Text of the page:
For example, an automobile’s wiring harness — the basic electronic circuitry for switched devices like headlights, wipers, heater, and starter — has relatively low product complexity but very high integration complexity because the part must be woven into the architecture of the entire vehicle. On the other hand, a satellite digital audio receiver is a highly complex product from a design perspective, but sufficiently stand-alone to reflect limited integration complexity. A traditional lead–acid car battery is neither complex nor integrated; its design is based on a set of standard requirements with extremely minor customization for holding brackets, labels, and the like. And an automotive telematics system, by contrast, has a high degree of both complexity and integration, because it must communicate with satellite receivers for radio traffic information, with navigation systems, and with servers via mobile phone networks. Assessment of product and integration complexity thus produces a matrix of four possibilities, each with its own preferable strategy for engineering location:
High Product Complexity, High Integration Complexity. Example: telematics system. This category requires a deep well of technical talent, diverse skills, and extensive customer contact. The supplier and customer are part of one extended value stream. Consequently, the supplier’s technical horsepower must be in close proximity to the customer’s design center. With the skills and teamwork required to make a product like this, offshoring is not a feasible option.
High Product Complexity, Low Integration Complexity. Example: digital audio receiver. Because there are few (or no) customer touch points, product performance is a critical driver of success in this category. Offshoring to a locale with a broad base of engineering talent is feasible.
Low Product Complexity, High Integration Complexity. Example: wiring harness. A great deal of customer interaction is needed to ensure that parts in this category dovetail with other components, most of which are made by different suppliers. Because of the nature of the parts’ configurations, these items should be designed close to the customer’s factories in either developed or low-cost nations — what is known as a lean, distributed footprint.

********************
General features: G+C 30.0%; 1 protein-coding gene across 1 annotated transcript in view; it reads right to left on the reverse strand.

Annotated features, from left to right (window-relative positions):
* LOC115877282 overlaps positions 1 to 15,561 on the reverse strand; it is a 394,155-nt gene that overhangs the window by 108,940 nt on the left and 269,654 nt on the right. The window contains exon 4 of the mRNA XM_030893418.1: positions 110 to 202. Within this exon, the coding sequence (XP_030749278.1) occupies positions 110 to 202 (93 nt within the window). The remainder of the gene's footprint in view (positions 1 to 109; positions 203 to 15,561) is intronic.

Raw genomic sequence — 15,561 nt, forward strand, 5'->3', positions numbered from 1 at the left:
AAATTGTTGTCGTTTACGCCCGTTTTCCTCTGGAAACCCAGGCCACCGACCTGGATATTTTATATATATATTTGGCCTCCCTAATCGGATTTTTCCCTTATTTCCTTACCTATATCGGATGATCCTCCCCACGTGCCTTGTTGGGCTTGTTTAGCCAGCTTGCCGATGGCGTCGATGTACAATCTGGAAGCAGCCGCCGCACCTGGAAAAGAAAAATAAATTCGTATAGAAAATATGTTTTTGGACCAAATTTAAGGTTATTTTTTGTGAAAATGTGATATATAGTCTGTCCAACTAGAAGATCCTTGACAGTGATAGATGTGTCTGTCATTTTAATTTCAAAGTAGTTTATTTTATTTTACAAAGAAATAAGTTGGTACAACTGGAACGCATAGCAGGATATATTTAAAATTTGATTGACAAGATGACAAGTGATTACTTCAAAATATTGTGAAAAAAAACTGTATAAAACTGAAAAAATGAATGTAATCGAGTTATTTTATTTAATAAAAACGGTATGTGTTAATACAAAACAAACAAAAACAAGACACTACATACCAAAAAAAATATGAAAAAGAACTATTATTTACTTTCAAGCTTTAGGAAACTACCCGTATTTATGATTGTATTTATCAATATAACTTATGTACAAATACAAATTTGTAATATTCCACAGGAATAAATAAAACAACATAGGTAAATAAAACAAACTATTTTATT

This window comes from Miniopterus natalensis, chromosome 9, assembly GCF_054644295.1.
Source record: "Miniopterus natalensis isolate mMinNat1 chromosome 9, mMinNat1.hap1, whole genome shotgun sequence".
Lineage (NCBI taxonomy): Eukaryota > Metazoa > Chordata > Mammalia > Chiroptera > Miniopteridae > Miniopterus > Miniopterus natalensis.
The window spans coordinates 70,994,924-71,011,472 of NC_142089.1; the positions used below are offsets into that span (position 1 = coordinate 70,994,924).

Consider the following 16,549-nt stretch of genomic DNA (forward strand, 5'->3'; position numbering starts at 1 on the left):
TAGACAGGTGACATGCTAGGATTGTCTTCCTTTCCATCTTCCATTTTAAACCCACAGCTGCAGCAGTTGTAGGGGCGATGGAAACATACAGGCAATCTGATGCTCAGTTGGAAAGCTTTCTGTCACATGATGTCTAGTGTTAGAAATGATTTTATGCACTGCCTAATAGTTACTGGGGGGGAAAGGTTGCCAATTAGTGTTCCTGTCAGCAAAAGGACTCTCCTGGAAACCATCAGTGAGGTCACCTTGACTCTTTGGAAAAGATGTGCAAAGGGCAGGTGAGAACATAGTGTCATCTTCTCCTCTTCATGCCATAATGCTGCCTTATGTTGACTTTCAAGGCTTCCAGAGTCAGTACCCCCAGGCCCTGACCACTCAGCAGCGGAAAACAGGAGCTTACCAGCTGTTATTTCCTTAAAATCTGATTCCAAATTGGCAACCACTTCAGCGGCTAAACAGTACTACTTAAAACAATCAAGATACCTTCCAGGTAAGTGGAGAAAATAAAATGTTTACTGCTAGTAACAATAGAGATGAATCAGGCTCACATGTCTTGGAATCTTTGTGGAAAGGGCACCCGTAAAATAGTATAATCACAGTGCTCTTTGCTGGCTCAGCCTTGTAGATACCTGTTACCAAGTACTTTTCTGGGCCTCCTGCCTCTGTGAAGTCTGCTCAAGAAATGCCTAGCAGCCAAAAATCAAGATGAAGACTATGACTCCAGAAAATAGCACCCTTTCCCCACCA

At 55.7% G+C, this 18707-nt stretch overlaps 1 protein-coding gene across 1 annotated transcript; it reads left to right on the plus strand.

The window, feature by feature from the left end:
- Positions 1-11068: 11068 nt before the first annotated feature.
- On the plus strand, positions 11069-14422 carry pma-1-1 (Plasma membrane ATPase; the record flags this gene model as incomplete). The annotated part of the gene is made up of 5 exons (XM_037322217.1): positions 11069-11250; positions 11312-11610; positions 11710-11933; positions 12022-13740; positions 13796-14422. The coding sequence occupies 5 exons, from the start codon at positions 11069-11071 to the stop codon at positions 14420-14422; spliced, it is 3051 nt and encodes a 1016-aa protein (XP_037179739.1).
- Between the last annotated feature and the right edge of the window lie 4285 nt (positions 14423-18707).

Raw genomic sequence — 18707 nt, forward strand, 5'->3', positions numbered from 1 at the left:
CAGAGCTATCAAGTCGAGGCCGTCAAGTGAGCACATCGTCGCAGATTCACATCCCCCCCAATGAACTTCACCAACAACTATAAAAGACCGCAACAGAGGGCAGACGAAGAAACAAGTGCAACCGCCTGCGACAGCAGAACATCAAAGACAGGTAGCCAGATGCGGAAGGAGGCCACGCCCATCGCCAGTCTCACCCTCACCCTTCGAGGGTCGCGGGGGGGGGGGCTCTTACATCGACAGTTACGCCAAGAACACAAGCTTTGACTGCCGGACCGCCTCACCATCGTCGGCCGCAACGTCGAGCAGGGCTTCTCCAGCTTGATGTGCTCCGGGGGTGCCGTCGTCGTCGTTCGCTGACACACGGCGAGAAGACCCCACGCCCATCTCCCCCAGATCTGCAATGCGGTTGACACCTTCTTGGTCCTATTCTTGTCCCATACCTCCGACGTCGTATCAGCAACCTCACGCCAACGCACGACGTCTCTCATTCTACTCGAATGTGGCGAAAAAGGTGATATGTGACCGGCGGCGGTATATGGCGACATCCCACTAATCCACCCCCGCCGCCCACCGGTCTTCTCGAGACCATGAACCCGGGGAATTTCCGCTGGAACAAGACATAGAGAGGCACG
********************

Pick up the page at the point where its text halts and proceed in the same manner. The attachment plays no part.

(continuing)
Low Product Complexity, Low Integration Complexity. Example: lead–acid car battery. Leverage existing design capacity and mass production for these products. Because minimizing expenses is a critical factor in profiting from these commodities, all additional engineering needs should be offshored to a low-cost location.
At Delphi, in formulating a mixed engineering footprint strategy, we endeavored to go beyond the simplistic strategy of shifting low-tech work to low-cost countries. Instead, we hoped to create a systematic approach that defines how a company might deploy the right capabilities at the right place at the right time and at the right cost. This would allow us to better meet customer needs while improving the effectiveness of the company’s engineering processes.
Anil Verma (Anil.Verma@delphi.com) is global director of engineering and manufacturing strategy at the Delphi Corporation. He spent eight years in the company’s Asia/Pacific region and was president of operations in India.
Serge Lambermont (Serge.Lambermont@delphi.com) is Delphi’s director of electronics and safety engineering in Japan. He has spent 10 years in Asia/Pacific and six years in Europe on regional engineering development projects, including a stint as chief engineer for Powertrain Electronics in Asia/Pacific.